Mayfield: I think there’s a lot of tension here. I don’t think that Ned’s Stark’s peers know who Ned Stark is. Ned Stark is setting himself apart from his peers in a way that’s going to be really hard to reconcile under his true name.

Perhaps I’m reading too much into this and I’ll acknowledge that I’m on one side of this issue. I went through the same thing when I started running my own blog. I asked this question, “Do I write under a pseudonym, or do I write in my true name?” and I went to my mentors and my professors, I talked to my peers, and I decided to do it in true name which put a lot of checks on me.

To Nate’s point about the use of pseudonyms. We don’t allow the use of pseudonyms on the Strategy Bridge anymore and that was an editorial decision. We also don’t write op-eds, we don’t publish op-eds, so we get those and we send them to other outlets. We don’t publish op-eds, that’s just our position, because what we want is a fact-based, cited, academically-approached argument that removes emotion and the personal positions.

Nelson: Where were you going to publish your rebuttal to the Ned Stark’s piece? I’m sure there’s some emotion behind it, you’re very passionate about your opinion on Ned Stark.

Mayfield:  What I want to do is address it through the lens of a conversation about our profession, and about the status of it, and about us being self-policing, and it being a goal of lifelong learning and mentorship and leadership; and it’s hard to do those things from behind a curtain. I’m not saying it can’t be done, I just think there’s a better approach to it.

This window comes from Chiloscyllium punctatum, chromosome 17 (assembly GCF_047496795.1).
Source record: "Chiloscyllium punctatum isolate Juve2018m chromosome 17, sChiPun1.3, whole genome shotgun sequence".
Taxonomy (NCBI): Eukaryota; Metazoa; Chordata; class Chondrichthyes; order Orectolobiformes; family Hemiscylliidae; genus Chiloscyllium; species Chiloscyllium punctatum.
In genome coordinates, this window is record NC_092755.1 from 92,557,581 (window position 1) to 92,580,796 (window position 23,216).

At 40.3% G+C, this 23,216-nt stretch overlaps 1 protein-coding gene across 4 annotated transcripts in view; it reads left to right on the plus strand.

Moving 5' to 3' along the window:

We started this conversation by talking about the status of our profession. I don’t think Ned Stark is advancing our profession.

Nelson: Let’s transition to the personal a little bit. I know Nate’s a father. Ty, I don’t know if you have kids or not. But neither of you shut off when you go home – the profession comes home with you. What are things, Nate, as you’re a father, character things that you instill in your children that the profession’s shaped you; and vice versa? How does your profession affect your personal life? And how does your personal life affect the profession?

Finney: That’s a good question, it’s interesting. I don’t know if the profession has affected my personal approach to life, the way that I live my life, and the way that I raise my kids, but I assume it has.

I think a better way to look at it, maybe, is by my children’s choices. My 15-year-old daughter chose to join the sea cadets program here in Hawaii. She’s always been a great kid, very smart, very respectful. She’s always wanted to be in the military; to be like her dad and be in the military. When she joined sea cadets, I could see that transformation as she started putting on the uniform, as she started understanding what being in sea cadets and being in the Navy was like. Her respect for others increased, her responsibility to get up and get things done and to focus on school work for sea cadets, and even outside of sea cadets, just getting her school work done, everything. All of that increased as she was a part of sea cadets. Part of that is her getting older, but I think part of that is being a part an organization, a team, a group of people who has certain standards, has certain expectations, and having to live up to those.